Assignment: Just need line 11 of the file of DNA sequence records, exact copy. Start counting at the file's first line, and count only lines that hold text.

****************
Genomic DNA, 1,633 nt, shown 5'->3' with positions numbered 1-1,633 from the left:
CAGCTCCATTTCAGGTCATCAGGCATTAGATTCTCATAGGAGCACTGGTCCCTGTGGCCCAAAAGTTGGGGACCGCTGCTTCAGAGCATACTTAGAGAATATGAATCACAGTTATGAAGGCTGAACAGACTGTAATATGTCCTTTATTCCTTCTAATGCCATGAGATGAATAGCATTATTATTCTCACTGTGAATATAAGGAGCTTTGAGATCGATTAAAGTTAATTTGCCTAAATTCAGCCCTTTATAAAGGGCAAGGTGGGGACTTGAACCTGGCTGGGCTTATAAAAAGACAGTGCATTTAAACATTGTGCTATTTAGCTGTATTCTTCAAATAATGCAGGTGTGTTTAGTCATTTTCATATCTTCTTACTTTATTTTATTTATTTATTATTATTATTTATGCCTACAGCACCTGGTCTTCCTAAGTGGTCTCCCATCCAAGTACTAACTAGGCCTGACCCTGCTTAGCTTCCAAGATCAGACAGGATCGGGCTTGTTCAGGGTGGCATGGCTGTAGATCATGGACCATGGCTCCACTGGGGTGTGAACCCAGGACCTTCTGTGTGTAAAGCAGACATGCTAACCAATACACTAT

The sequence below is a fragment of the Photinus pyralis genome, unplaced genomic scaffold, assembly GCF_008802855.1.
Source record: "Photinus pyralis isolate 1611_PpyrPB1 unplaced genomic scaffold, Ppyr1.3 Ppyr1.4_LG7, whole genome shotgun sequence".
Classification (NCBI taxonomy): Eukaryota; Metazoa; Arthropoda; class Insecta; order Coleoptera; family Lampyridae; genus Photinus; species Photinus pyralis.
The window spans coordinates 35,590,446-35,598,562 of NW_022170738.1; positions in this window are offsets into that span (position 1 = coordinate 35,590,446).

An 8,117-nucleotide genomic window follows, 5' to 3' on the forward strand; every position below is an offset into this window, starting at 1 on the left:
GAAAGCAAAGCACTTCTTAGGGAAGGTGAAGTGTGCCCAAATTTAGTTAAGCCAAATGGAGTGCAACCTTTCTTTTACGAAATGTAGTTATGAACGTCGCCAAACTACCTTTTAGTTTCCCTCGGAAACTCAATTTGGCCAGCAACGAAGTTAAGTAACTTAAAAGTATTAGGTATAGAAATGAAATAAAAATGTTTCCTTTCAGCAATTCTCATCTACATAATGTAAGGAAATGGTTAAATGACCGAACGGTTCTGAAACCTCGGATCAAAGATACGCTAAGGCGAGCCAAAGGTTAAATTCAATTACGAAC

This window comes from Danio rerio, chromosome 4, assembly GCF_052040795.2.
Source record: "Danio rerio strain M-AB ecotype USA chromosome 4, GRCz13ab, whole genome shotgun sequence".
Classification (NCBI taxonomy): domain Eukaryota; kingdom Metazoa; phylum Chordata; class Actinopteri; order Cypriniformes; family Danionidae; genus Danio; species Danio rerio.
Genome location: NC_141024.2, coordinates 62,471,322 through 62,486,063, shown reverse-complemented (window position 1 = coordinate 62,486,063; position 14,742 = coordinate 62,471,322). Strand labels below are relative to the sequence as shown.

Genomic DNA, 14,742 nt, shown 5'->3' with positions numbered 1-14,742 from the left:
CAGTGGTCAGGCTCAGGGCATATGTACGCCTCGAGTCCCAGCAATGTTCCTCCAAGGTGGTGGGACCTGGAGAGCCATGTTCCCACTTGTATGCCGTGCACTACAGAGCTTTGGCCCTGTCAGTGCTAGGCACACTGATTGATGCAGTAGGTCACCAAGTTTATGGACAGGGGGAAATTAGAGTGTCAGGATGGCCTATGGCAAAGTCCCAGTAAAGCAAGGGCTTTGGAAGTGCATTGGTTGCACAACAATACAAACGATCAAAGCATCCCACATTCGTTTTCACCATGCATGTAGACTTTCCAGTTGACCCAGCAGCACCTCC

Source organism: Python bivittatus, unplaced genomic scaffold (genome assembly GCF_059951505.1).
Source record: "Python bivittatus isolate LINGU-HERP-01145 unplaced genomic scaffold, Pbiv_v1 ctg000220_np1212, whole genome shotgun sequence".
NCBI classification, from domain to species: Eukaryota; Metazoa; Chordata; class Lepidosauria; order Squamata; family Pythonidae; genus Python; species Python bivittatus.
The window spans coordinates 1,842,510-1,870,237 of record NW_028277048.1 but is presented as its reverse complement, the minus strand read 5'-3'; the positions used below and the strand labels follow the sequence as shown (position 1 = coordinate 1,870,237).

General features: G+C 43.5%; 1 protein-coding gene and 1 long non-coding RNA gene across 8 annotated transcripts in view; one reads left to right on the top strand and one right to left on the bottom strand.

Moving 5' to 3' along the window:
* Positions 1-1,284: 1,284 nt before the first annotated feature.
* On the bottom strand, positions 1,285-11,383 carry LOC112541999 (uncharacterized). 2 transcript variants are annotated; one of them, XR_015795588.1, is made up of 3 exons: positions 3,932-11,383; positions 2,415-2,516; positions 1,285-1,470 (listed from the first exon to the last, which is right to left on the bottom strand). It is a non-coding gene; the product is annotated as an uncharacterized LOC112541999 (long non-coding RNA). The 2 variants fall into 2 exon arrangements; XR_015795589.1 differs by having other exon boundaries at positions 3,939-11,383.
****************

Classification (NCBI taxonomy): domain Eukaryota; kingdom Metazoa; phylum Chordata; class Actinopteri; order Cypriniformes; family Danionidae; genus Danio; species Danio rerio.